The real story of Email worms and Viruses

May 27th, 2000

I never thought I'd see the day when mail born viruses became national news, but that day has come. Recent outbreaks of the ILOVEYOU virus and a few copycats, and now another visit of the Melissa virus have got us on our toes around here. Here's a basic explanation of how these things work, what they do, and a point or two you may have missed if you got all of your news from the major media networks.

A virus is any program that inserts itself into your computer, or programs running on your computer, in an effort to take some control of your system. It may do this in order to do damage, or maybe just to play a little joke on you. Most of the viruses that get major attention do some damage, like deleting files from your system so that it will no longer operate properly. The virus may also attempt to make copies of itself and place those copies on any diskette you write to on your system. But it's primary job is to do damage or to get noticed.

A worm is somewhat different. The primary job of a worm is to make copies of itself and send them into the world by any means possible. Whereas viruses alter individual computers, worms clog up networks by sending out hundreds or thousands of copies of themselves, clogging up communications between computer systems on the Internet. This is the type of malicious program that has been making all of the news lately.

The fact that these worms use email to propagate is especially interesting. Email programs are designed to compose, send, receive, and display text messages from one party to another through the Internet. Only lately has the ability to use fancy formatting and to display pictures come along.

Note to well informed critics: yes, this is a simplification. Worms and Viruses share many attributes and, in the wild, have taken a variety of forms. The first Internet Worm, was released by Robert Morris Jr., in November of 1988. It attacked Digital Equipment VAX computers running VMS, and actually used flaws in the TCP/IP protocol to launch copies of itself on other VMS systems. The program would create copies of itself in memory while propagating itself, eventually filling up all available memory and bringing the infected system to its knees. If interested, see: The Robert Morris Internet Worm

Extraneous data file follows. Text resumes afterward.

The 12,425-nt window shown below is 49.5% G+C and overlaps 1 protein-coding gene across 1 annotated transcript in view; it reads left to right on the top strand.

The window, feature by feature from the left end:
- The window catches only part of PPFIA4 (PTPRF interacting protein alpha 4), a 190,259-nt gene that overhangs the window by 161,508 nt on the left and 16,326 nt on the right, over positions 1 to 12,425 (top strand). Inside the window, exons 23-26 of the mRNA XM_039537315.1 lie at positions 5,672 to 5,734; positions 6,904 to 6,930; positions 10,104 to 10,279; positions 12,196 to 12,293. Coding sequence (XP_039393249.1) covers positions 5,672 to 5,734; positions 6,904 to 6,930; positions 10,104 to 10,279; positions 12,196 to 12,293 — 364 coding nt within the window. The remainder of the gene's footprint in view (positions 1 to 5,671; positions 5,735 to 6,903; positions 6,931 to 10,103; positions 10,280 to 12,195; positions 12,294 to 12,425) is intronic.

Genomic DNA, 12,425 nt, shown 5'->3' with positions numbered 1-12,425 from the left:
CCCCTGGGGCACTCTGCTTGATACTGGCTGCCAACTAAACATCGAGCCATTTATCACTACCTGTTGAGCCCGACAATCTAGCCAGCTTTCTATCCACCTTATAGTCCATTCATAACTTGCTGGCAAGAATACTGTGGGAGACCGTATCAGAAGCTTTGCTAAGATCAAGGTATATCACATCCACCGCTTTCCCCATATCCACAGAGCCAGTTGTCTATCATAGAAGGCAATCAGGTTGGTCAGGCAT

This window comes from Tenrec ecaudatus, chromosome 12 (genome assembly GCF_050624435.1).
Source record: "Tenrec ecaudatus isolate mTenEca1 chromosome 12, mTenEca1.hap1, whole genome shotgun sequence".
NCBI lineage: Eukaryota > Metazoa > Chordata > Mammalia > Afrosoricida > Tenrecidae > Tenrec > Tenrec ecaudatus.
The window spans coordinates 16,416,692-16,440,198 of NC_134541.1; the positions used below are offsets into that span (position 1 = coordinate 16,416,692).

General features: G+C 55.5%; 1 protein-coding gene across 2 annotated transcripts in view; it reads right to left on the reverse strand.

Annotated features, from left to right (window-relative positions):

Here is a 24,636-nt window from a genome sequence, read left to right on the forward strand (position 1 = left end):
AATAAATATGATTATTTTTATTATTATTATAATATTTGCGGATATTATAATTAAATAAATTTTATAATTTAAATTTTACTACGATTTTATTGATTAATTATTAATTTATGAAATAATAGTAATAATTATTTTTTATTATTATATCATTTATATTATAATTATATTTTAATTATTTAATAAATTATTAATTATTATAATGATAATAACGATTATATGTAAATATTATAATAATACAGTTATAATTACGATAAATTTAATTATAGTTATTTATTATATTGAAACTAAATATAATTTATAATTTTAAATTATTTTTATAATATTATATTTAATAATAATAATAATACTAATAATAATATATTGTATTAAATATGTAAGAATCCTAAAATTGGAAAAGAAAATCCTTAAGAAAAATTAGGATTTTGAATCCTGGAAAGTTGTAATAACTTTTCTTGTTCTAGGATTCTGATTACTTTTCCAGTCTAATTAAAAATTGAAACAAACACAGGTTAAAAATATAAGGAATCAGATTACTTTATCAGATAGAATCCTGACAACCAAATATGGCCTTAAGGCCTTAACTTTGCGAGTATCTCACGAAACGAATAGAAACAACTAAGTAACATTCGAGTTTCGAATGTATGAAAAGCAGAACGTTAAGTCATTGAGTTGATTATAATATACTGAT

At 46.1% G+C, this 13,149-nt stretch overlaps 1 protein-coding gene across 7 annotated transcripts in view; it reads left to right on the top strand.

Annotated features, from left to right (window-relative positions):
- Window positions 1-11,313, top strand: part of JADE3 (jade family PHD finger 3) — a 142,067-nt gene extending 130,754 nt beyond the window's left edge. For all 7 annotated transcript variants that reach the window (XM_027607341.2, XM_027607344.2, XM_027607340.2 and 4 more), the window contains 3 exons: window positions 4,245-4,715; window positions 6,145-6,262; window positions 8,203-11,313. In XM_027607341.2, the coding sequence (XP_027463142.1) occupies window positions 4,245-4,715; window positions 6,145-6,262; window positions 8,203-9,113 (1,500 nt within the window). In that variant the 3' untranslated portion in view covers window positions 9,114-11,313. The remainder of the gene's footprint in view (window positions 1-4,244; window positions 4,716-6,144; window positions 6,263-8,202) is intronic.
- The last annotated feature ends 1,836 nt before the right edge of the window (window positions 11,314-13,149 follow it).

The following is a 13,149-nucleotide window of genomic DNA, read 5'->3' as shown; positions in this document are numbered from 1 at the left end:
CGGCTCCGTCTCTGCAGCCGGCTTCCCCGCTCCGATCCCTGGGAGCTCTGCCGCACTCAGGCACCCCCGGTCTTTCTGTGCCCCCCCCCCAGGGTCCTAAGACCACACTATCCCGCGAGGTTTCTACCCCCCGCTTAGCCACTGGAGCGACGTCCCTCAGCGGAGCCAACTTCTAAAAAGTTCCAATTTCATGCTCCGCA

And today, most email programs can run a program sent to you by another person. This is how viruses and worms can get to you through email. As you know by now, the only way to run a virus from your email program is to click on the attachment that contains the virus. There have been a few cases where just viewing a message could cause damage, but these were rare and were fixed rather quickly by the program vendors.

Social Engineering

The ILOVEYOU worm was most interesting because many people could not resist running it. It certainly was an education for many. What I found even more interesting was that fewer than fifteen ZiaNet customers were affected by it at all. Reading the news reports I noticed that the majority of damage in this country was done to large bureaucratic institutions. Government offices from the Pentagon to the Centers for Disease Control, Military (MIL Network) centers were hit first and hardest. Why? As luck would have it, I spent about fifteen years working in such organizations & I can tell you why. Every one of those buildings are full of offices that are full of cute little eight and a half by eleven photo copies of jokes or cartoons, faxed, couriered, Fed-Xed, or emailed from all over the place. This is why Xerox stock is still so valuable. Many of these folks find time in their busy day to brighten the lives of friends and associates. An ILOVEYOU message sure did the trick. But there is another important factor.